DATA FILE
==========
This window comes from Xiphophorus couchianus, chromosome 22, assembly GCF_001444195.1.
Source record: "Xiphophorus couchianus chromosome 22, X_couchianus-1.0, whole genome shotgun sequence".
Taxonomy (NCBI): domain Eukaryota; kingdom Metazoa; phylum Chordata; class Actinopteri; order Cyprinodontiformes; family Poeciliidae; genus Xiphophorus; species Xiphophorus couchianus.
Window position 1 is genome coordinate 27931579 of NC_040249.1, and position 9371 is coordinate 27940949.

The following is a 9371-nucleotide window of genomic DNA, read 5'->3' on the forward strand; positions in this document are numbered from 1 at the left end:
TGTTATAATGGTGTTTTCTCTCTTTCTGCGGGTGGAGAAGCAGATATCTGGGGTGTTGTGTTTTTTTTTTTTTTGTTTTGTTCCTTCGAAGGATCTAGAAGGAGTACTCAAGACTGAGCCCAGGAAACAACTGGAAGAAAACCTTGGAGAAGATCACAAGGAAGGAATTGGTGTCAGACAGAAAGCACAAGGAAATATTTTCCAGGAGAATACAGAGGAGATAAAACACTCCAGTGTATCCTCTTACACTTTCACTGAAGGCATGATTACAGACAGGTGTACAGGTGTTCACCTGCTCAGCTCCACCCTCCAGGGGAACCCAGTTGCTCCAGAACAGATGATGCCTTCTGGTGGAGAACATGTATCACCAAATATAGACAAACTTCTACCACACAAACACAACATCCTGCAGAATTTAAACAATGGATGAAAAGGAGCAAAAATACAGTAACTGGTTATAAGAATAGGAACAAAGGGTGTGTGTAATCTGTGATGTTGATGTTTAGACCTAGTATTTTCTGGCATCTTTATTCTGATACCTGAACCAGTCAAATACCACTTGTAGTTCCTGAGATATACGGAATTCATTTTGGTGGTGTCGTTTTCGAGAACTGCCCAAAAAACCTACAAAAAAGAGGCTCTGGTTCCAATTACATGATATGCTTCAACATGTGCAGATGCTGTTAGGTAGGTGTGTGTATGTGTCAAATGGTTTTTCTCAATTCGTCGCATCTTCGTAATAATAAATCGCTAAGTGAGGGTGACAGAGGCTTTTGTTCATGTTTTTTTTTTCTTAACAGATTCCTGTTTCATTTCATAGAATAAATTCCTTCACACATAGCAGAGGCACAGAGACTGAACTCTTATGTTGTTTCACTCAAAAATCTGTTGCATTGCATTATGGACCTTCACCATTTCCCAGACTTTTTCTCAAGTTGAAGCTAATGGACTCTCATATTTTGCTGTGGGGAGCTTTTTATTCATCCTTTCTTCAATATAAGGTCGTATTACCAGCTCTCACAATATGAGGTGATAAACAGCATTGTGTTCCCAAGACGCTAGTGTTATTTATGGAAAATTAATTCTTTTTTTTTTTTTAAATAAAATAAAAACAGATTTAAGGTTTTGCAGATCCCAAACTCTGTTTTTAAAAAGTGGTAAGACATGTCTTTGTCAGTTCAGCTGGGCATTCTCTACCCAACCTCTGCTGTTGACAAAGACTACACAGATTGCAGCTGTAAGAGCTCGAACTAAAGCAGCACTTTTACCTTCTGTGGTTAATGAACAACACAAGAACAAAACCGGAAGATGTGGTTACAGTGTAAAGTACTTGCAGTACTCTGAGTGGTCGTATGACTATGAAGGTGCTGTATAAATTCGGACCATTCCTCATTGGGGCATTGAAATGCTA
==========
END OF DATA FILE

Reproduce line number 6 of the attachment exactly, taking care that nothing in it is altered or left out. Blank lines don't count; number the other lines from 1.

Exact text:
TGTTATAATGGTGTTTTCTCTCTTTCTGCGGGTGGAGAAGCAGATATCTGGGGTGTTGTGTTTTTTTTTTTTTTGTTTTGTTCCTTCGAAGGATCTAGAAGGAGTACTCAAGACTGAGCCCAGGAAACAACTGGAAGAAAACCTTGGAGAAGATCACAAGGAAGGAATTGGTGTCAGACAGAAAGCACAAGGAAATATTTTCCAGGAGAATACAGAGGAGATAAAACACTCCAGTGTATCCTCTTACACTTTCACTGAAGGCATGATTACAGACAGGTGTACAGGTGTTCACCTGCTCAGCTCCACCCTCCAGGGGAACCCAGTTGCTCCAGAACAGATGATGCCTTCTGGTGGAGAACATGTATCACCAAATATAGACAAACTTCTACCACACAAACACAACATCCTGCAGAATTTAAACAATGGATGAAAAGGAGCAAAAATACAGTAACTGGTTATAAGAATAGGAACAAAGGGTGTGTGTAATCTGTGATGTTGATGTTTAGACCTAGTATTTTCTGGCATCTTTATTCTGATACCTGAACCAGTCAAATACCACTTGTAGTTCCTGAGATATACGGAATTCATTTTGGTGGTGTCGTTTTCGAGAACTGCCCAAAAAACCTACAAAAAAGAGGCTCTGGTTCCAATTACATGATATGCTTCAACATGTGCAGATGCTGTTAGGTAGGTGTGTGTATGTGTCAAATGGTTTTTCTCAATTCGTCGCATCTTCGTAATAATAAATCGCTAAGTGAGGGTGACAGAGGCTTTTGTTCATGTTTTTTTTTTCTTAACAGATTCCTGTTTCATTTCATAGAATAAATTCCTTCACACATAGCAGAGGCACAGAGACTGAACTCTTATGTTGTTTCACTCAAAAATCTGTTGCATTGCATTATGGACCTTCACCATTTCCCAGACTTTTTCTCAAGTTGAAGCTAATGGACTCTCATATTTTGCTGTGGGGAGCTTTTTATTCATCCTTTCTTCAATATAAGGTCGTATTACCAGCTCTCACAATATGAGGTGATAAACAGCATTGTGTTCCCAAGACGCTAGTGTTATTTATGGAAAATTAATTCTTTTTTTTTTTTTAAATAAAATAAAAACAGATTTAAGGTTTTGCAGATCCCAAACTCTGTTTTTAAAAAGTGGTAAGACATGTCTTTGTCAGTTCAGCTGGGCATTCTCTACCCAACCTCTGCTGTTGACAAAGACTACACAGATTGCAGCTGTAAGAGCTCGAACTAAAGCAGCACTTTTACCTTCTGTGGTTAATGAACAACACAAGAACAAAACCGGAAGATGTGGTTACAGTGTAAAGTACTTGCAGTACTCTGAGTGGTCGTATGACTATGAAGGTGCTGTATAAATTCGGACCATTCCTCATTGGGGCATTGAAATGCTA